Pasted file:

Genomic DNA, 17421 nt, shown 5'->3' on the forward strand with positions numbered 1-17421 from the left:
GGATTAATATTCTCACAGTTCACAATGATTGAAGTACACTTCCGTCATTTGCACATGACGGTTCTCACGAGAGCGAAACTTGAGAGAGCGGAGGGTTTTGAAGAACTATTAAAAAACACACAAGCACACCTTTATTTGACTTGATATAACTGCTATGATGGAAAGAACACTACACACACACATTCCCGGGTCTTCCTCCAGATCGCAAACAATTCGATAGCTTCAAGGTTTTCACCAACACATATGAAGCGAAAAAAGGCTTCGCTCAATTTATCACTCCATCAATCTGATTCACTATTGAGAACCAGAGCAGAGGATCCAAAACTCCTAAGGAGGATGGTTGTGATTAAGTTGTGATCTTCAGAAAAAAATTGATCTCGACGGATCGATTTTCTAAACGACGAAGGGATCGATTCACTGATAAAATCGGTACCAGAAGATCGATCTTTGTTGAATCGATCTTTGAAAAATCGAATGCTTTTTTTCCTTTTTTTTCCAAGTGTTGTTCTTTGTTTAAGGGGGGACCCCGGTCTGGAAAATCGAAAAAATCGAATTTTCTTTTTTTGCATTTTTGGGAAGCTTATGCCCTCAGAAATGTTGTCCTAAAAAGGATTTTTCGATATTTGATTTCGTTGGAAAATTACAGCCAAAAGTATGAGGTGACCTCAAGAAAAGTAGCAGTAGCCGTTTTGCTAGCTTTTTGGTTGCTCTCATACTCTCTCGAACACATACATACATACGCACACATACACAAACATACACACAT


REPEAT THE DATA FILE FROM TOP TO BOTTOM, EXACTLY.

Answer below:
Genomic DNA, 17421 nt, shown 5'->3' on the forward strand with positions numbered 1-17421 from the left:
GGATTAATATTCTCACAGTTCACAATGATTGAAGTACACTTCCGTCATTTGCACATGACGGTTCTCACGAGAGCGAAACTTGAGAGAGCGGAGGGTTTTGAAGAACTATTAAAAAACACACAAGCACACCTTTATTTGACTTGATATAACTGCTATGATGGAAAGAACACTACACACACACATTCCCGGGTCTTCCTCCAGATCGCAAACAATTCGATAGCTTCAAGGTTTTCACCAACACATATGAAGCGAAAAAAGGCTTCGCTCAATTTATCACTCCATCAATCTGATTCACTATTGAGAACCAGAGCAGAGGATCCAAAACTCCTAAGGAGGATGGTTGTGATTAAGTTGTGATCTTCAGAAAAAAATTGATCTCGACGGATCGATTTTCTAAACGACGAAGGGATCGATTCACTGATAAAATCGGTACCAGAAGATCGATCTTTGTTGAATCGATCTTTGAAAAATCGAATGCTTTTTTTCCTTTTTTTTCCAAGTGTTGTTCTTTGTTTAAGGGGGGACCCCGGTCTGGAAAATCGAAAAAATCGAATTTTCTTTTTTTGCATTTTTGGGAAGCTTATGCCCTCAGAAATGTTGTCCTAAAAAGGATTTTTCGATATTTGATTTCGTTGGAAAATTACAGCCAAAAGTATGAGGTGACCTCAAGAAAAGTAGCAGTAGCCGTTTTGCTAGCTTTTTGGTTGCTCTCATACTCTCTCGAACACATACATACATACGCACACATACACAAACATACACACAT